you in the

way, and tell you of every lapse into song, sing-song, or chant. He must be inflexible in his criticism, or you will not mend. Score with a pencil in the book the words of which he complains. If he is apt at imitation, ask him to show you by his voice the manner of your reading. Afterwards, when alone, read the same passages again from the scored page, carefully avoiding the faults he had told you of as attaching to the words marked by the pencil, and repeat them several times. A few lessons, thus learned, submitting the same passages to the judgment of your listener, will enable


to avoid the most offensive features of the evil habit. But be not impatient. As the mischief was early implanted, has been long cherished and grown with your growth, it will not be cured without much care and perseverance; and, however tedious the delay, do not abandon the task until it is thoroughly achieved. It will not be time lost altogether. Having once unlearned, the task of learning will be comparatively easy.

Having thus learned how poetry ought not to be read, you will now proceed to learn how it ought to be read. You must not sing it; you must not chant it; you must not drawl it; you must not ignore the metre and the rhyme ; you must not make prose of it. What then are you to do with it?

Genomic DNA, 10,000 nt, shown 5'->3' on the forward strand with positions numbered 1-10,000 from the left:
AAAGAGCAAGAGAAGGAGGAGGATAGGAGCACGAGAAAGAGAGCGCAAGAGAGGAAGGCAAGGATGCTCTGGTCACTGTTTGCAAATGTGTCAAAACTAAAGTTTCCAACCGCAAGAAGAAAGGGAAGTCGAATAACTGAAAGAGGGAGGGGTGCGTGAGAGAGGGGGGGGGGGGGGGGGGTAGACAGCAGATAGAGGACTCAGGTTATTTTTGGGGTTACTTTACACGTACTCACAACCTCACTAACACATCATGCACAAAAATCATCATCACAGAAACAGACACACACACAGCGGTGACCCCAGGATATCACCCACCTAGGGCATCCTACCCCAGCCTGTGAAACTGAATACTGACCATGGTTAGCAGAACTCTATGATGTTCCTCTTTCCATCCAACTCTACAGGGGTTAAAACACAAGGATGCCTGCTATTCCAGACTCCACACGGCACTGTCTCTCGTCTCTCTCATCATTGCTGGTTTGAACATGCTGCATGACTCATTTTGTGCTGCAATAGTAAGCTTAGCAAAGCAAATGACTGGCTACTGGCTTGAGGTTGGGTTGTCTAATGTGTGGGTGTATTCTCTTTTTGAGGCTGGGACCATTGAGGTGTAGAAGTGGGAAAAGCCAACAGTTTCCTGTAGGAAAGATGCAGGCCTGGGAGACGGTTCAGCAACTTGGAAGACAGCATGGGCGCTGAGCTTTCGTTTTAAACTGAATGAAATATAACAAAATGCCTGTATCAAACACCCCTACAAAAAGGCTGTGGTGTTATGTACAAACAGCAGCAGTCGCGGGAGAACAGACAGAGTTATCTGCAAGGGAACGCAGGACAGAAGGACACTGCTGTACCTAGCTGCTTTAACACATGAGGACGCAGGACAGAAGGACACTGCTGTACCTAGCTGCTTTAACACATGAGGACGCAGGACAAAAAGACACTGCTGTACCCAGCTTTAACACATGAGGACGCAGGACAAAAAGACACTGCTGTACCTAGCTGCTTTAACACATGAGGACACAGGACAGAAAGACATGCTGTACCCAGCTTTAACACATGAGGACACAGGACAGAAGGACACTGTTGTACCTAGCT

Read it so that metre, rhythm and rhyme may be made sensible to the listener's ear, but without giving prominence to either. The difference between the reading of poetry and prose lies in this, that you mark by your voice the peculiar characteristics of poetry. You must observe the metre, not altogether by intoning it, but by the very gentlest inflexion of the voice; you must indicate the rhythm by a more melodious utter


ance, and the rhyme by a slight-rery slight-emphasis placed upon it. The rule is plain enough: the difficulty lies in preserving the right degree of expression. I cannot convey this to you by words; it can be taught only by examples. Your ear should guide you, and would do so, if it were not perverted by bad habits. But, as those habits are probably formed, I can but advise you to do for this as for so many other ingredients of the art,-if you have not a judicious friend, who will hear patiently and tell you of your faults frankly, apply to a professional teacher.

But there are some frequent errors, of which I may usefully warn you. Avoid set pauses.

Some readers, otherwise skilful, will make a pause at precisely the same point in the metre of each line, whether the sense does or does not require it. This is not merely monotonous—it is wrong. In reading poetry, as in prose, the sound must be subordinate to the sense. Although there is a measuring of words in poetry, there is no measure for the pauses : you must pause